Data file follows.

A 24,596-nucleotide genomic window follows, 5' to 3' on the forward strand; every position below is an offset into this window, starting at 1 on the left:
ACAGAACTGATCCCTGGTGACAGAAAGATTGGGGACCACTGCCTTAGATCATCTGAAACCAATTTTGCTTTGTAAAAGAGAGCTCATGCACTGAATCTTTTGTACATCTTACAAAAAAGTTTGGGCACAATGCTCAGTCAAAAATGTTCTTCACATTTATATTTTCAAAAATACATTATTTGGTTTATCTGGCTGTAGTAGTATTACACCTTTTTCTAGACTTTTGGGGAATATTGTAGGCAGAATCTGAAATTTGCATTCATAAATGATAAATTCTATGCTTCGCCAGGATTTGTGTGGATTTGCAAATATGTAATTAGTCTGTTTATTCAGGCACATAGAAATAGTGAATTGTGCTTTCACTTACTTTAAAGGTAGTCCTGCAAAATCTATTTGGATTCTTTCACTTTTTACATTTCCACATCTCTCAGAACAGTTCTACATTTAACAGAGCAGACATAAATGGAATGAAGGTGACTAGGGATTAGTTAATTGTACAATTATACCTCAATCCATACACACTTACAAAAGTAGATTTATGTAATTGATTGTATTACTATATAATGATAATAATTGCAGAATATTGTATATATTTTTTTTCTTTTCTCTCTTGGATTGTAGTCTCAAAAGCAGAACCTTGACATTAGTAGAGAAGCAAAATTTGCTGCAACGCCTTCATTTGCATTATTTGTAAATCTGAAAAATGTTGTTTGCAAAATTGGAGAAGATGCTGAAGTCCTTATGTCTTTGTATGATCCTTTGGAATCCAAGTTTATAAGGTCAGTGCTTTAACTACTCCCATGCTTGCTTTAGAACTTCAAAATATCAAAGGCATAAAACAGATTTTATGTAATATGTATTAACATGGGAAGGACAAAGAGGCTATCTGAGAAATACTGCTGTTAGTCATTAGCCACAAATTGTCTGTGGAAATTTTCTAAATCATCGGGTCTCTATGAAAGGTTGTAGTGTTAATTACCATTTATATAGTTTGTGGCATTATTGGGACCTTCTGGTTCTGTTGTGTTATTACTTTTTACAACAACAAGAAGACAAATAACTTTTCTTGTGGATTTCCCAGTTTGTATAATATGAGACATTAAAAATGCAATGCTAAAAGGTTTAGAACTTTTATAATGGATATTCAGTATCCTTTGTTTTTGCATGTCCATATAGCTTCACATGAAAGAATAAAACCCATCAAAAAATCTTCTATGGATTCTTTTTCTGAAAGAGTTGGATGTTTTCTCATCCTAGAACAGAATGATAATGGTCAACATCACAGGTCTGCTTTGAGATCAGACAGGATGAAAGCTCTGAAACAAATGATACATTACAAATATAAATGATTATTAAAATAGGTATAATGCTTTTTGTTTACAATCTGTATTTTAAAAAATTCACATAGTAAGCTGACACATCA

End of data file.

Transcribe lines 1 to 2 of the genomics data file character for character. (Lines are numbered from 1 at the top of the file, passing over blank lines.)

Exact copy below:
A 24,596-nucleotide genomic window follows, 5' to 3' on the forward strand; every position below is an offset into this window, starting at 1 on the left:
ACAGAACTGATCCCTGGTGACAGAAAGATTGGGGACCACTGCCTTAGATCATCTGAAACCAATTTTGCTTTGTAAAAGAGAGCTCATGCACTGAATCTTTTGTACATCTTACAAAAAAGTTTGGGCACAATGCTCAGTCAAAAATGTTCTTCACATTTATATTTTCAAAAATACATTATTTGGTTTATCTGGCTGTAGTAGTATTACACCTTTTTCTAGACTTTTGGGGAATATTGTAGGCAGAATCTGAAATTTGCATTCATAAATGATAAATTCTATGCTTCGCCAGGATTTGTGTGGATTTGCAAATATGTAATTAGTCTGTTTATTCAGGCACATAGAAATAGTGAATTGTGCTTTCACTTACTTTAAAGGTAGTCCTGCAAAATCTATTTGGATTCTTTCACTTTTTACATTTCCACATCTCTCAGAACAGTTCTACATTTAACAGAGCAGACATAAATGGAATGAAGGTGACTAGGGATTAGTTAATTGTACAATTATACCTCAATCCATACACACTTACAAAAGTAGATTTATGTAATTGATTGTATTACTATATAATGATAATAATTGCAGAATATTGTATATATTTTTTTTCTTTTCTCTCTTGGATTGTAGTCTCAAAAGCAGAACCTTGACATTAGTAGAGAAGCAAAATTTGCTGCAACGCCTTCATTTGCATTATTTGTAAATCTGAAAAATGTTGTTTGCAAAATTGGAGAAGATGCTGAAGTCCTTATGTCTTTGTATGATCCTTTGGAATCCAAGTTTATAAGGTCAGTGCTTTAACTACTCCCATGCTTGCTTTAGAACTTCAAAATATCAAAGGCATAAAACAGATTTTATGTAATATGTATTAACATGGGAAGGACAAAGAGGCTATCTGAGAAATACTGCTGTTAGTCATTAGCCACAAATTGTCTGTGGAAATTTTCTAAATCATCGGGTCTCTATGAAAGGTTGTAGTGTTAATTACCATTTATATAGTTTGTGGCATTATTGGGACCTTCTGGTTCTGTTGTGTTATTACTTTTTACAACAACAAGAAGACAAATAACTTTTCTTGTGGATTTCCCAGTTTGTATAATATGAGACATTAAAAATGCAATGCTAAAAGGTTTAGAACTTTTATAATGGATATTCAGTATCCTTTGTTTTTGCATGTCCATATAGCTTCACATGAAAGAATAAAACCCATCAAAAAATCTTCTATGGATTCTTTTTCTGAAAGAGTTGGATGTTTTCTCATCCTAGAACAGAATGATAATGGTCAACATCACAGGTCTGCTTTGAGATCAGACAGGATGAAAGCTCTGAAACAAATGATACATTACAAATATAAATGATTATTAAAATAGGTATAATGCTTTTTGTTTACAATCTGTATTTTAAAAAATTCACATAGTAAGCTGACACATCA